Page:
Healing Power of Heat

Published by Billy Dickinson on

When you think about healing and healthy lifestyle, a few things obviously come to mind. Fresh food, exercise, and people smiling whilst practising yoga. But what if I were to tell you there are magical powers to even the simplest forms of heat. Take it as a hot water bottle, a sauna, or a bath, heat has a lot of physiological benefits and it’s something you should be taking advantage of!

Health Benefits

Immune system

It’s interesting to observe that the immune system is very temperature sensitive, the most obvious example being a fever. When someone has a fever their body is increasing their temperature to, firstly, increase circulation, allowing immune cells and healthy blood to reach the site of the infection, and secondly, to attempt to overheat and essentially cook the infection to death. With this in mind, providing heat to the body when it’s trying heat itself up can be very helpful in overcoming whatever you’re fighting. More interestingly, higher temperature exposure has been proven to, in mice, actively destroy cancerous tumours [1] and that for every degree increase in temperature the strength of the treatment doubled. Although the study reports temperatures of 49°, the pattern of increased immune response follows at lower temperatures, and can still have a beneficial therapeutic effect.

Pain and Inflammation

Full body temperature increaser, such as with saunas and baths have shown a remarkable reduction in pain and inflammation, particularly with potentially immune related pain conditions such as arthritis. Some documented physiological effects include reduction in inflammatory immune molecules like pro inflammatory cytokines, and increased activation of heat shock proteins that can reduce pain. This article shows multiple applications of heat therapy, notably heating pads, for the pain reduction in conditions from arthritis to back pain and even reduction in pain caused by trigger points.


As previously touched on, heat causes the veins, capillaries and various other blood vessels to dilate[2] (vasodilation) allowing nutrients, oxygen and other important blood borne compounds to get where they are needed.


Two well documented theories behind how heat can contribute and induce detoxification. The first and quite obvious being sweating. This PDF discusses the improved effect of a more modern technology, the far infrared sauna. With seemingly higher efficacy and safety, this sauna claims to be able to achieve the effects of higher temperature exposure but at lower temperatures, inducing increased detoxification through sweating. Secondly, heat has been shown to increase urinary excretion of certain mycotoxins[3], and it stands to reason that excretion of other potentially harmful chemicals would also increase.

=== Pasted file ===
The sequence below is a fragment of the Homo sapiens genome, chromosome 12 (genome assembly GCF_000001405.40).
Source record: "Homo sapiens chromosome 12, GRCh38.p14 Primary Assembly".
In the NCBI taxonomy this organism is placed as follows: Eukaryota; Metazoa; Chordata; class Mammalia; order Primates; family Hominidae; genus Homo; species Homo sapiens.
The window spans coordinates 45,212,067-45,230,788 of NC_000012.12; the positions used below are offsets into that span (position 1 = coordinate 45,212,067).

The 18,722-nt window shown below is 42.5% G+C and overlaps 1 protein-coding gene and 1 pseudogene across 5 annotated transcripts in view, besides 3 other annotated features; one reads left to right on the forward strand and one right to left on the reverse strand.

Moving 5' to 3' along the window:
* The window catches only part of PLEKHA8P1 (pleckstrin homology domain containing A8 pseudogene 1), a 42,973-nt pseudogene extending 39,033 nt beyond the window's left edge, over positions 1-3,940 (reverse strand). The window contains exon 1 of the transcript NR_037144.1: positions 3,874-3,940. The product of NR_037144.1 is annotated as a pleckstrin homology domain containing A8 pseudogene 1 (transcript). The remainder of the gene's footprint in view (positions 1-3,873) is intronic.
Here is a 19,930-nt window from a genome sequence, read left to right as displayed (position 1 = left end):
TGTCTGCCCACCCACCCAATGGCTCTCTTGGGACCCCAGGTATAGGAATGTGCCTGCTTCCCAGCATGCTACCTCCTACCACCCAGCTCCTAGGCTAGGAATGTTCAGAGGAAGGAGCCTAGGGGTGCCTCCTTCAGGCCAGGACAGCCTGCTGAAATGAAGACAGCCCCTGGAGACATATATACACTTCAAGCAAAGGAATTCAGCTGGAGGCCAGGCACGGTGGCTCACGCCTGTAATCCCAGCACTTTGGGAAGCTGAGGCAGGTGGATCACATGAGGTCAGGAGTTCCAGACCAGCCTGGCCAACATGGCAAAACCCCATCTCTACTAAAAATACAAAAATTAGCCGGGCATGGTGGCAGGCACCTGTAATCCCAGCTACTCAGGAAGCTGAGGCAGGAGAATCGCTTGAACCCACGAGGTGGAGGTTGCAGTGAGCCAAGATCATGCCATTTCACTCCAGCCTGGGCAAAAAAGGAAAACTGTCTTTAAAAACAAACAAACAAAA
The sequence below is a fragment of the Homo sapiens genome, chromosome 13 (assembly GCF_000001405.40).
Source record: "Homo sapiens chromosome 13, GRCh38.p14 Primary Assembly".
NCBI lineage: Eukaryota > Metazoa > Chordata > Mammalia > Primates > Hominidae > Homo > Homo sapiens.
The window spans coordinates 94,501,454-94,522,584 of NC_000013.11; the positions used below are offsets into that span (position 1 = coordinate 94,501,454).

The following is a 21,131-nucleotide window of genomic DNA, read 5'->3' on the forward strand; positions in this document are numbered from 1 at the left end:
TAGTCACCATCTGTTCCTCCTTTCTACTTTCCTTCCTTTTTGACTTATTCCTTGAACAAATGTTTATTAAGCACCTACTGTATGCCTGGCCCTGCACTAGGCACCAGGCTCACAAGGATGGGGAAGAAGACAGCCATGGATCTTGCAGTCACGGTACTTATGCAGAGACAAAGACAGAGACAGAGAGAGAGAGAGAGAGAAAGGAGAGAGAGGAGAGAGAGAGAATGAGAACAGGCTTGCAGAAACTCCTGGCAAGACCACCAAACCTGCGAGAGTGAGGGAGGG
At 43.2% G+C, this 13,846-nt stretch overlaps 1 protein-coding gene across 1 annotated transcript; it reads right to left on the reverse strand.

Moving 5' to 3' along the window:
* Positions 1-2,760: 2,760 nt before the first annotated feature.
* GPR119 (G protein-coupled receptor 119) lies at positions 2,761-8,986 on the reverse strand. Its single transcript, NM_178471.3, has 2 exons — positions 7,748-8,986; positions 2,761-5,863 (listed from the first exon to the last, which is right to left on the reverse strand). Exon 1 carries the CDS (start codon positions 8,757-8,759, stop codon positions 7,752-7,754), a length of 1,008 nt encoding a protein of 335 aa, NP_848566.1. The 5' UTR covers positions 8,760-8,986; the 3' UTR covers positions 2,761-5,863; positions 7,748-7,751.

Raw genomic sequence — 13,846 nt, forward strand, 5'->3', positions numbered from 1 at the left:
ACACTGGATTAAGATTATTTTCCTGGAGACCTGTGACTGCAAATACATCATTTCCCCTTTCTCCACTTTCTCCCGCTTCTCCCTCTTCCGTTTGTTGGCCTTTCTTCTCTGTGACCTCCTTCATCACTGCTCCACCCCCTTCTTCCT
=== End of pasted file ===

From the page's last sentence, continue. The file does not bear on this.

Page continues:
I think it’s fairly safe to say everyone enjoys the feeling of getting warm after being cold for hours. Snuggling up with a hot water bottle or having a nice hot bath is one of the most soothing, comforting and relaxing things you can enjoy, and health is just as much about enjoying yourself as it is about taking care of yourself.

Applications of Heat!

Now we know how beneficial exposure to heat can be, we can evaluate the different applications of heat exposure and decide evaluate what technique will work best for you.


Bathing is one of the most traditional forms of heat therapy. You can think natural hot springs, the Roman bathhouse, and even modern day spas. A great thing about natural springs and some spas are natural minerals present in the waters. It is well accepted that mineral deficiency and malnutrition have profoundly negative effects on health and development[4]. Although its argued whether the skin has the ability to absorb these minerals[5] there are plenty of historical and anecdotal[6] (myself included) records of people having received great benefits from these springs, and baths infused with the minerals found in these springs like magnesium sulphate (Epsom salt – named for the spring it was discovered in Epsom, England[7]

Hot water bottle

The Tried and true method of comfort heating, hot water bottles are very accessible, convenient and effective, cold under your covers? Hot water bottle. Period pain/cramps? Hot water bottle. Cold feet whilst fasting? Hot water bottle. An easy tip for cold feet, don’t even bother with a true hot water bottle, just get a regular 2l bottle of water and add some hot water, the plastic is much more durable and you can rest your feet on the bottle without the fear of damaging it.

Heating pads

Probably the most convenient of everything mentioned here today, heating pads. like a sometimes portable, fast, and lightweight hot water bottle, heating pads can be used to apply quick and effective relief. Most effective on joints, due to the ability to wrap the pad around the joint. Also excellent for backache, if you purchase the adhesive chemical heat pads you can put one on your back and get on with your day with reduced pain, and my nan can attest to that!


A sauna, essentially a hot room, with varying levels of humidity depending on the variety is a Finnish tradition. The room is designed to get extremely hot and cause the occupants to perspire. This can be great because you aren’t submerged and are able to wipe and dab the sweat off of your body, which helps prevent reabsorption of any perspired toxins.

However you manage to get your heat it, make sure you do! Don’t underestimate the power of the seemingly little things! I hope you have a good day, stay warm.


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